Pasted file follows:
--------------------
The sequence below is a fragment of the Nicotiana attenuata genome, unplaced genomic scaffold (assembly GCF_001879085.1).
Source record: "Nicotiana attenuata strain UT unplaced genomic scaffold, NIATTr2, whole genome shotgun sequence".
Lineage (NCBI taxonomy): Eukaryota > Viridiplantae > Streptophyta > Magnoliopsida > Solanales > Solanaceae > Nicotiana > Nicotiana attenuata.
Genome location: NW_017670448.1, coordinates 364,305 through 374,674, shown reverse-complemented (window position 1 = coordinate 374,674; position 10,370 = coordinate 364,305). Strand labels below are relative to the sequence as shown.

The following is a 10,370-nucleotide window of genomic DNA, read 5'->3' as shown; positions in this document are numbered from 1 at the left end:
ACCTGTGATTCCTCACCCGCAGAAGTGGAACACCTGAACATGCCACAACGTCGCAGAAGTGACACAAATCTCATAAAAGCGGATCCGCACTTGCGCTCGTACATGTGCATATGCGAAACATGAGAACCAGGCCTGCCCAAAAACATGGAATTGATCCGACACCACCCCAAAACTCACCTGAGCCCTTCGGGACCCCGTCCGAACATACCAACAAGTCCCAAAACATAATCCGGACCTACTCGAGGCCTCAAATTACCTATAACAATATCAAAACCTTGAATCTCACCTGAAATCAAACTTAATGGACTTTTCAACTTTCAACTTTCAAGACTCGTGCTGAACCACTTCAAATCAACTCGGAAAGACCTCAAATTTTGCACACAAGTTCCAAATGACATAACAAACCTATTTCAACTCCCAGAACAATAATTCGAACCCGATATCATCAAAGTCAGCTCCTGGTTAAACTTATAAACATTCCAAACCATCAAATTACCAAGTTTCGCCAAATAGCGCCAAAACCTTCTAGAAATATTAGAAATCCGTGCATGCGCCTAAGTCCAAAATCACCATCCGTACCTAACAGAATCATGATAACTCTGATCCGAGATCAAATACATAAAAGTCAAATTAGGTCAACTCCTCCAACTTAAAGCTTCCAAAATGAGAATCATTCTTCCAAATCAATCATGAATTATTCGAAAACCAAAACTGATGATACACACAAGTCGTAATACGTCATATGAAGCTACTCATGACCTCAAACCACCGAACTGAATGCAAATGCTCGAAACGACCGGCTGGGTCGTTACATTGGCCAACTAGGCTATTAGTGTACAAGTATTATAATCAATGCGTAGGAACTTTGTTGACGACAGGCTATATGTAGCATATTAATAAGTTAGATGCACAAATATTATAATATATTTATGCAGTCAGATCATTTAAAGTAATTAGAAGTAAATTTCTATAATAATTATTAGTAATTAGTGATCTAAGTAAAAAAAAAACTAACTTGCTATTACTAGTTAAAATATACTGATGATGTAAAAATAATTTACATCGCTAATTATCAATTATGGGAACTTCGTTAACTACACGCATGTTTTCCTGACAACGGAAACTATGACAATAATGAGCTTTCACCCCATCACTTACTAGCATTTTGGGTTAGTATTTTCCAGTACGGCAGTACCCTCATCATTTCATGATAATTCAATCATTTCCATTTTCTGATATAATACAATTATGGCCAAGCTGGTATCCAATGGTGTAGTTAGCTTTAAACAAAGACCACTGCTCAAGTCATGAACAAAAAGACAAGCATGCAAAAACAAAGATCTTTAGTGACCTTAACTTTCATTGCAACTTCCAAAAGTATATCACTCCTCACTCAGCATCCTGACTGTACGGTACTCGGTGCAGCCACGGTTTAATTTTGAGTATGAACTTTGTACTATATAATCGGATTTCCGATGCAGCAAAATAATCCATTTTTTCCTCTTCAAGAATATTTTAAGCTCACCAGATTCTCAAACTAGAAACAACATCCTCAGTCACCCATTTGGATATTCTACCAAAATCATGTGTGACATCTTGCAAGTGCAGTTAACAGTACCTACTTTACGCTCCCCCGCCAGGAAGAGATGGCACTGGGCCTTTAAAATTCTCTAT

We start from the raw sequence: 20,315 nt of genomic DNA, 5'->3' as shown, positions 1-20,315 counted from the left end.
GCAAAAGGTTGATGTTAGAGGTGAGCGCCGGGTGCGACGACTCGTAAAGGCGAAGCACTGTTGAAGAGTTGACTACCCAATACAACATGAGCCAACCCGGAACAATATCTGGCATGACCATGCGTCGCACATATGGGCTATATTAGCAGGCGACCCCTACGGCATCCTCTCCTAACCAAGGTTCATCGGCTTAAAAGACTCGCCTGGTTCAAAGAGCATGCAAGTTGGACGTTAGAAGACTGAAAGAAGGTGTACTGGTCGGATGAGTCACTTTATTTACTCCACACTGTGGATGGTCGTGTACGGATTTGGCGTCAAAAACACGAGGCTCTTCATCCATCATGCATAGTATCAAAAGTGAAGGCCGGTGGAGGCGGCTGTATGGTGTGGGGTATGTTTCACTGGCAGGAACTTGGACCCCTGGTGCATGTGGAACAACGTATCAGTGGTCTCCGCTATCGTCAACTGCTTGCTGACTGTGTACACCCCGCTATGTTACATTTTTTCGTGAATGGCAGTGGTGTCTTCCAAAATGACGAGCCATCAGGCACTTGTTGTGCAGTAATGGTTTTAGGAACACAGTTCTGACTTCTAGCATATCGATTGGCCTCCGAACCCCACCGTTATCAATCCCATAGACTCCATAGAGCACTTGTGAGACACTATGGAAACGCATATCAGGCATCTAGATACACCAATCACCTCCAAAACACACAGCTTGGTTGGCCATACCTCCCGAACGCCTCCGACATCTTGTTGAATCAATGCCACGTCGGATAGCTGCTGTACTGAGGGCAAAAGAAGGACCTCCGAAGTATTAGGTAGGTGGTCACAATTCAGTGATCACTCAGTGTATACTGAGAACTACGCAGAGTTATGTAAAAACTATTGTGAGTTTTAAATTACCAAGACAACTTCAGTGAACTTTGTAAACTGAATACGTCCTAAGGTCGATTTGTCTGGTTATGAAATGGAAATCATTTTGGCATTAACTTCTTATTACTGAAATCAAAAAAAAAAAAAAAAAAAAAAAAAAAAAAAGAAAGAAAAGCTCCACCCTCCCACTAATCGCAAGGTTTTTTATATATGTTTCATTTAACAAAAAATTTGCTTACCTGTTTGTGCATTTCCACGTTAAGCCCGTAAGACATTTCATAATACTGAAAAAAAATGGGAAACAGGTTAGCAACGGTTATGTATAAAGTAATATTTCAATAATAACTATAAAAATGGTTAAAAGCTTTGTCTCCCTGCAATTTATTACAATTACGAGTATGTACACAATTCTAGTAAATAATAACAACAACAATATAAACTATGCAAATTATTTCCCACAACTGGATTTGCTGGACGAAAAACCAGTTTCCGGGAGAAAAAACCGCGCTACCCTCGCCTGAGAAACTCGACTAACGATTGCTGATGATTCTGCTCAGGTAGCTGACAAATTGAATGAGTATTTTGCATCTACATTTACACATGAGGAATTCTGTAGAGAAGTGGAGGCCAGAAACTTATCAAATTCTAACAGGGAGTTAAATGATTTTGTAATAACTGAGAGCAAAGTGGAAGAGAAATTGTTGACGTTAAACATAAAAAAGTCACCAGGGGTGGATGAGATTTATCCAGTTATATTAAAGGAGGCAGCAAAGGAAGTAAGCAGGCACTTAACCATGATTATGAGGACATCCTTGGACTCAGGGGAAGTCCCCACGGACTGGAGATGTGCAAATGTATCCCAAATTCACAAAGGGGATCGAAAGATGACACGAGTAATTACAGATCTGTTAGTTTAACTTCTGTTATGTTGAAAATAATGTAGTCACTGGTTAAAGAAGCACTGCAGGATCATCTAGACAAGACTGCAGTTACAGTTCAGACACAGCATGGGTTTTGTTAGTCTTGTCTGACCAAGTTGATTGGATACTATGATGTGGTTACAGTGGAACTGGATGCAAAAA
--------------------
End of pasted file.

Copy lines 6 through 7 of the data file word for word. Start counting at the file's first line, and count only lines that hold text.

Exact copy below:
ACCTGTGATTCCTCACCCGCAGAAGTGGAACACCTGAACATGCCACAACGTCGCAGAAGTGACACAAATCTCATAAAAGCGGATCCGCACTTGCGCTCGTACATGTGCATATGCGAAACATGAGAACCAGGCCTGCCCAAAAACATGGAATTGATCCGACACCACCCCAAAACTCACCTGAGCCCTTCGGGACCCCGTCCGAACATACCAACAAGTCCCAAAACATAATCCGGACCTACTCGAGGCCTCAAATTACCTATAACAATATCAAAACCTTGAATCTCACCTGAAATCAAACTTAATGGACTTTTCAACTTTCAACTTTCAAGACTCGTGCTGAACCACTTCAAATCAACTCGGAAAGACCTCAAATTTTGCACACAAGTTCCAAATGACATAACAAACCTATTTCAACTCCCAGAACAATAATTCGAACCCGATATCATCAAAGTCAGCTCCTGGTTAAACTTATAAACATTCCAAACCATCAAATTACCAAGTTTCGCCAAATAGCGCCAAAACCTTCTAGAAATATTAGAAATCCGTGCATGCGCCTAAGTCCAAAATCACCATCCGTACCTAACAGAATCATGATAACTCTGATCCGAGATCAAATACATAAAAGTCAAATTAGGTCAACTCCTCCAACTTAAAGCTTCCAAAATGAGAATCATTCTTCCAAATCAATCATGAATTATTCGAAAACCAAAACTGATGATACACACAAGTCGTAATACGTCATATGAAGCTACTCATGACCTCAAACCACCGAACTGAATGCAAATGCTCGAAACGACCGGCTGGGTCGTTACATTGGCCAACTAGGCTATTAGTGTACAAGTATTATAATCAATGCGTAGGAACTTTGTTGACGACAGGCTATATGTAGCATATTAATAAGTTAGATGCACAAATATTATAATATATTTATGCAGTCAGATCATTTAAAGTAATTAGAAGTAAATTTCTATAATAATTATTAGTAATTAGTGATCTAAGTAAAAAAAAAACTAACTTGCTATTACTAGTTAAAATATACTGATGATGTAAAAATAATTTACATCGCTAATTATCAATTATGGGAACTTCGTTAACTACACGCATGTTTTCCTGACAACGGAAACTATGACAATAATGAGCTTTCACCCCATCACTTACTAGCATTTTGGGTTAGTATTTTCCAGTACGGCAGTACCCTCATCATTTCATGATAATTCAATCATTTCCATTTTCTGATATAATACAATTATGGCCAAGCTGGTATCCAATGGTGTAGTTAGCTTTAAACAAAGACCACTGCTCAAGTCATGAACAAAAAGACAAGCATGCAAAAACAAAGATCTTTAGTGACCTTAACTTTCATTGCAACTTCCAAAAGTATATCACTCCTCACTCAGCATCCTGACTGTACGGTACTCGGTGCAGCCACGGTTTAATTTTGAGTATGAACTTTGTACTATATAATCGGATTTCCGATGCAGCAAAATAATCCATTTTTTCCTCTTCAAGAATATTTTAAGCTCACCAGATTCTCAAACTAGAAACAACATCCTCAGTCACCCATTTGGATATTCTACCAAAATCATGTGTGACATCTTGCAAGTGCAGTTAACAGTACCTACTTTACGCTCCCCCGCCAGGAAGAGATGGCACTGGGCCTTTAAAATTCTCTAT

We start from the raw sequence: 20,315 nt of genomic DNA, 5'->3' as shown, positions 1-20,315 counted from the left end.